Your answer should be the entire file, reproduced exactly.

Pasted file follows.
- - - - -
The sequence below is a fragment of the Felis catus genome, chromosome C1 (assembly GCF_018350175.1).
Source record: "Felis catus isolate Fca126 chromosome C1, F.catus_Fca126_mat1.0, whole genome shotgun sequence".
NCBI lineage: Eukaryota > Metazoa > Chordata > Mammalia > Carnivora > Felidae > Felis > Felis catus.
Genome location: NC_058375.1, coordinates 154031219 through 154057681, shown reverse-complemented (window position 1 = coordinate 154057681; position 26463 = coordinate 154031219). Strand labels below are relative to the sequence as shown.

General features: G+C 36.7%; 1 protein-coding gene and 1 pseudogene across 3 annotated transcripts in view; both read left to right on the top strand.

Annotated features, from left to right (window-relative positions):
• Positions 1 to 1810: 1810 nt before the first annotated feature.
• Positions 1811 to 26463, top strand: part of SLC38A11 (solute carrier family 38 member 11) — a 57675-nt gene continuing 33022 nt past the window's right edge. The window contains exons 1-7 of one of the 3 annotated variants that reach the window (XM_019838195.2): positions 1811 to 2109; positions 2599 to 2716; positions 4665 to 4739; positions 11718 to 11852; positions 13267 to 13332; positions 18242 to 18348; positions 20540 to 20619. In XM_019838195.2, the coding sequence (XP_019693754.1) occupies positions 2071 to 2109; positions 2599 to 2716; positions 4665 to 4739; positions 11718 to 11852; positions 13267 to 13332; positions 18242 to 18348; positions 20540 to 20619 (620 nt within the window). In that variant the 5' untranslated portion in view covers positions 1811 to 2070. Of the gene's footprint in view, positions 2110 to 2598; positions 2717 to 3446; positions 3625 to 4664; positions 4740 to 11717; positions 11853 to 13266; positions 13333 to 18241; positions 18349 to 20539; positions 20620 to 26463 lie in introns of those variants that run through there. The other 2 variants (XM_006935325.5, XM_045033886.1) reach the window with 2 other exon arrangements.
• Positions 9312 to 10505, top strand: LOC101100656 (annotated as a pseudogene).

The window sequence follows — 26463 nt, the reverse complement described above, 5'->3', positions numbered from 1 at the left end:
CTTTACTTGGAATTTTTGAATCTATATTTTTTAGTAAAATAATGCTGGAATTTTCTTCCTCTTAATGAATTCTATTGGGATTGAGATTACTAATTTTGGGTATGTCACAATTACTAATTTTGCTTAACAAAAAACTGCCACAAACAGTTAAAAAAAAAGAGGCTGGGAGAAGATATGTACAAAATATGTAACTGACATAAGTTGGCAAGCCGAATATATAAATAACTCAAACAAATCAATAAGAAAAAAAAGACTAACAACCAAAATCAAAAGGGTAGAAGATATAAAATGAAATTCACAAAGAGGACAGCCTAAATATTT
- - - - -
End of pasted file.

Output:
The sequence below is a fragment of the Felis catus genome, chromosome C1 (assembly GCF_018350175.1).
Source record: "Felis catus isolate Fca126 chromosome C1, F.catus_Fca126_mat1.0, whole genome shotgun sequence".
NCBI lineage: Eukaryota > Metazoa > Chordata > Mammalia > Carnivora > Felidae > Felis > Felis catus.
Genome location: NC_058375.1, coordinates 154031219 through 154057681, shown reverse-complemented (window position 1 = coordinate 154057681; position 26463 = coordinate 154031219). Strand labels below are relative to the sequence as shown.

General features: G+C 36.7%; 1 protein-coding gene and 1 pseudogene across 3 annotated transcripts in view; both read left to right on the top strand.

Annotated features, from left to right (window-relative positions):
• Positions 1 to 1810: 1810 nt before the first annotated feature.
• Positions 1811 to 26463, top strand: part of SLC38A11 (solute carrier family 38 member 11) — a 57675-nt gene continuing 33022 nt past the window's right edge. The window contains exons 1-7 of one of the 3 annotated variants that reach the window (XM_019838195.2): positions 1811 to 2109; positions 2599 to 2716; positions 4665 to 4739; positions 11718 to 11852; positions 13267 to 13332; positions 18242 to 18348; positions 20540 to 20619. In XM_019838195.2, the coding sequence (XP_019693754.1) occupies positions 2071 to 2109; positions 2599 to 2716; positions 4665 to 4739; positions 11718 to 11852; positions 13267 to 13332; positions 18242 to 18348; positions 20540 to 20619 (620 nt within the window). In that variant the 5' untranslated portion in view covers positions 1811 to 2070. Of the gene's footprint in view, positions 2110 to 2598; positions 2717 to 3446; positions 3625 to 4664; positions 4740 to 11717; positions 11853 to 13266; positions 13333 to 18241; positions 18349 to 20539; positions 20620 to 26463 lie in introns of those variants that run through there. The other 2 variants (XM_006935325.5, XM_045033886.1) reach the window with 2 other exon arrangements.
• Positions 9312 to 10505, top strand: LOC101100656 (annotated as a pseudogene).

The window sequence follows — 26463 nt, the reverse complement described above, 5'->3', positions numbered from 1 at the left end:
CTTTACTTGGAATTTTTGAATCTATATTTTTTAGTAAAATAATGCTGGAATTTTCTTCCTCTTAATGAATTCTATTGGGATTGAGATTACTAATTTTGGGTATGTCACAATTACTAATTTTGCTTAACAAAAAACTGCCACAAACAGTTAAAAAAAAAGAGGCTGGGAGAAGATATGTACAAAATATGTAACTGACATAAGTTGGCAAGCCGAATATATAAATAACTCAAACAAATCAATAAGAAAAAAAAGACTAACAACCAAAATCAAAAGGGTAGAAGATATAAAATGAAATTCACAAAGAGGACAGCCTAAATATTT